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1.5. Unsolicited Advice

Before we end this chapter, and you become engrossed in the details of Perl/Tk, we'd like to give you some suggestions on programming style and window design. Bear with us, this won't take long and might save you a lot of time in the future.

1.5.1. Programming Style

The code in a Perl/Tk script can get quite cumbersome and clunky because of all the option/value pairs used to define and configure each widget. There are several ways to format the code to deal with readability (and in some cases, "edit-ability"). Most just involve adding extra spaces or tabs to line up different portions of code. Once you get used to seeing the code, it won't seem quite so mysterious and unwieldy.

One coding style places each option/value pair on a separate line:

$bttn = $parent->Button(-text => "my text",
                        -command => sub { exit }, 
                        -width => 10, 
                        -height => 10);

With this style, it is extremely obvious what the pairs are and what value is associated with which option. (You could also go to the extreme of aligning each => to make nice columns, depending on how much time you have to press the spacebar.) Some people like to start the option/value pairs on the next line and put the ending ); on its own separate line, after the last option/value pair, which retains the comma for formatting ease:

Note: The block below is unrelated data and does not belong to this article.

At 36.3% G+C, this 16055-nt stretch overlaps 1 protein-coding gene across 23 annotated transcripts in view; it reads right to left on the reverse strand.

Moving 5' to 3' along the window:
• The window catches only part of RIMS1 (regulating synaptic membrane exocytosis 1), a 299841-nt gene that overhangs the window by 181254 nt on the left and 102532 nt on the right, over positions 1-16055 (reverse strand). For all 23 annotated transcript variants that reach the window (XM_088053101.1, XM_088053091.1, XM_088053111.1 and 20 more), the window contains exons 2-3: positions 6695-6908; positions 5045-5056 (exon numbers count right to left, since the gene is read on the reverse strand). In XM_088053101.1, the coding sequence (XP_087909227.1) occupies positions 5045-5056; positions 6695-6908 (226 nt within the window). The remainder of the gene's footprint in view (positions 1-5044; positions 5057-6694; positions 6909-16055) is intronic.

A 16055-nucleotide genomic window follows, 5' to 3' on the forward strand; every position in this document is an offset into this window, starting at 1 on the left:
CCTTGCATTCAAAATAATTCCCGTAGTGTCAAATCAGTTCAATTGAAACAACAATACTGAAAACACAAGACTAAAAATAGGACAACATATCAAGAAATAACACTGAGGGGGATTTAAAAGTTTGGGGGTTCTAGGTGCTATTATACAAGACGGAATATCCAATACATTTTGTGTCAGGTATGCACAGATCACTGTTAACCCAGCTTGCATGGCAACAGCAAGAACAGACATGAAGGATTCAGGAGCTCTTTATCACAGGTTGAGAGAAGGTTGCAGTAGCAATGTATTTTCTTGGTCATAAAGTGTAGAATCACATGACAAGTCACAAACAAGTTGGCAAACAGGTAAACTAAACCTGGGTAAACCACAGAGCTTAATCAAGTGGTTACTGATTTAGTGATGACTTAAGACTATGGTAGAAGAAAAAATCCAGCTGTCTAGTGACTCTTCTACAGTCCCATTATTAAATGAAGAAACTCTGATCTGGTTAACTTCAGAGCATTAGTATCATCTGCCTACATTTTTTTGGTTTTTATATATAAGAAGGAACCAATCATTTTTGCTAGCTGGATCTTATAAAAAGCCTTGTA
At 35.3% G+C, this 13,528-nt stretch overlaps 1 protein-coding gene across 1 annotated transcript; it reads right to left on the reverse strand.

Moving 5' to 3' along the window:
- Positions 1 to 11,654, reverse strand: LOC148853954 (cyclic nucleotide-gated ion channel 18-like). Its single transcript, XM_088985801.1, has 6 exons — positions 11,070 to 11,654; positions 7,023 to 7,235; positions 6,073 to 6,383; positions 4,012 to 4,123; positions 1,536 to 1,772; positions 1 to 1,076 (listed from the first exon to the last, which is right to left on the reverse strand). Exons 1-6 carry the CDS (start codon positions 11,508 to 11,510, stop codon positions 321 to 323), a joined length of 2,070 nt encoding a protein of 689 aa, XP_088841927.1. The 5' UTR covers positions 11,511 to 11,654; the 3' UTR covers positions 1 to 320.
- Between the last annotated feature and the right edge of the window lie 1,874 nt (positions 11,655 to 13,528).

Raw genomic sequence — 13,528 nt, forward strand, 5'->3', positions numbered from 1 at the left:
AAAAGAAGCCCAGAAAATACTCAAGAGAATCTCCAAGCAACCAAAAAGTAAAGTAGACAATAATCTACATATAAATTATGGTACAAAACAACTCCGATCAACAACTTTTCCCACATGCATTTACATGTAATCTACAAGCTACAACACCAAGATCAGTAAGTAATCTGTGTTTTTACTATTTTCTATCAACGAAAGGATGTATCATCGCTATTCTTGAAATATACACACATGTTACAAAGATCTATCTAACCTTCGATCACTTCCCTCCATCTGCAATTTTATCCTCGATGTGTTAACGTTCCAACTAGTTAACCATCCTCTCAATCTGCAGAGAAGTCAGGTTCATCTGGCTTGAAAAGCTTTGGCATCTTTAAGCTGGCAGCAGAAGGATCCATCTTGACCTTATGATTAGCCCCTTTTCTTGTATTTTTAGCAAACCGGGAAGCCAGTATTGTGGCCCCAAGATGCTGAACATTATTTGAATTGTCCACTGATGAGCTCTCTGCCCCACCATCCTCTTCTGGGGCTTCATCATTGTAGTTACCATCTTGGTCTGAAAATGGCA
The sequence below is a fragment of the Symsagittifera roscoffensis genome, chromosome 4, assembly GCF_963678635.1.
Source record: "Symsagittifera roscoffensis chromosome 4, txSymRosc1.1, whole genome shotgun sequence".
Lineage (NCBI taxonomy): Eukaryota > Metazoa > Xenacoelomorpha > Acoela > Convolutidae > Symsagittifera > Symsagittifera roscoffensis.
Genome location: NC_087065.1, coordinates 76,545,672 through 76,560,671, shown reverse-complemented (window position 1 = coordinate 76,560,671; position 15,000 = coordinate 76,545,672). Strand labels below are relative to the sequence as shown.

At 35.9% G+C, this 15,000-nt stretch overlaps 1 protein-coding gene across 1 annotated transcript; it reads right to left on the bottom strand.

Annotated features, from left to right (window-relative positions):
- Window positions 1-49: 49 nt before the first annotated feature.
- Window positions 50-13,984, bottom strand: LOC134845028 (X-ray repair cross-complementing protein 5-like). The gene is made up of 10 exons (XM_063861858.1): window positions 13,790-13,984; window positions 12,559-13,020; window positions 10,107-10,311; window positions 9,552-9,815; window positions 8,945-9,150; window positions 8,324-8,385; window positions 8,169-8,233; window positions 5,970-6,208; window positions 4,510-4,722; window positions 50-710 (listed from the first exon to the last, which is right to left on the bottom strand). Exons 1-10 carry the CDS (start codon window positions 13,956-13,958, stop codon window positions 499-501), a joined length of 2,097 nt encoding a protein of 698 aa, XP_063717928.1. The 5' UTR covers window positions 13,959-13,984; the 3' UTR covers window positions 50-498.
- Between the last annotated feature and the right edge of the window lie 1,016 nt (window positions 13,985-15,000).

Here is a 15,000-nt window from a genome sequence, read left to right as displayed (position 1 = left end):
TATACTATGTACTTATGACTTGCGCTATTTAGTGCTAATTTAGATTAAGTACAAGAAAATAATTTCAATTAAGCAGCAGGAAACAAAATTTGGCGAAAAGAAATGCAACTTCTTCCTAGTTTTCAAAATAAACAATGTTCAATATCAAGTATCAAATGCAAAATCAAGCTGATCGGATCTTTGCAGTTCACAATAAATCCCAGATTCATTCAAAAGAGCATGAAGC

$bttn = $parent->Button(
   -text => "Exit", 
   -command => sub { exit }, 
   -width => 10, 
   -height => 10,

This makes the code easier to edit; an option/value pair can be added or deleted on each line without having to mess with parentheses, semicolons, or commas. It also keeps the next lines closer to the left side of the page, so if you have several indentation levels, you don't end up with code quite so deeply nested to the right.

In either case, Emacs users may find the functionality of cperl-mode.el handy. This is an Emacs initialization file that adds color highlighting and special formatting that makes editing Perl code more efficient. You can find the file in the standard Perl distribution, in the perl-5.6.0/emacs directory.

Sometimes if there are only one or two option/value pairs, it makes sense to leave them all on the same line and conserve a little bit of space:

$bttn = $parent->Button(-text => "my text", -command => sub { exit });

You'll eventually come up with a style that works for the way you read and edit code. Whichever way you choose, try to be consistent throughout your scripts in case someone else takes over the maintenance of your code (it might even be you, a year or more down the road).

1.5.2. Naming Conventions for Widget Types

Sometimes your programs run away from you, getting so large and unwieldy that it becomes hard to remember what a particular variable was pointing to. If there are over 10 Buttons in a program, we would be hard-pressed to figure out which Button was $button3 without digging through a bunch of code.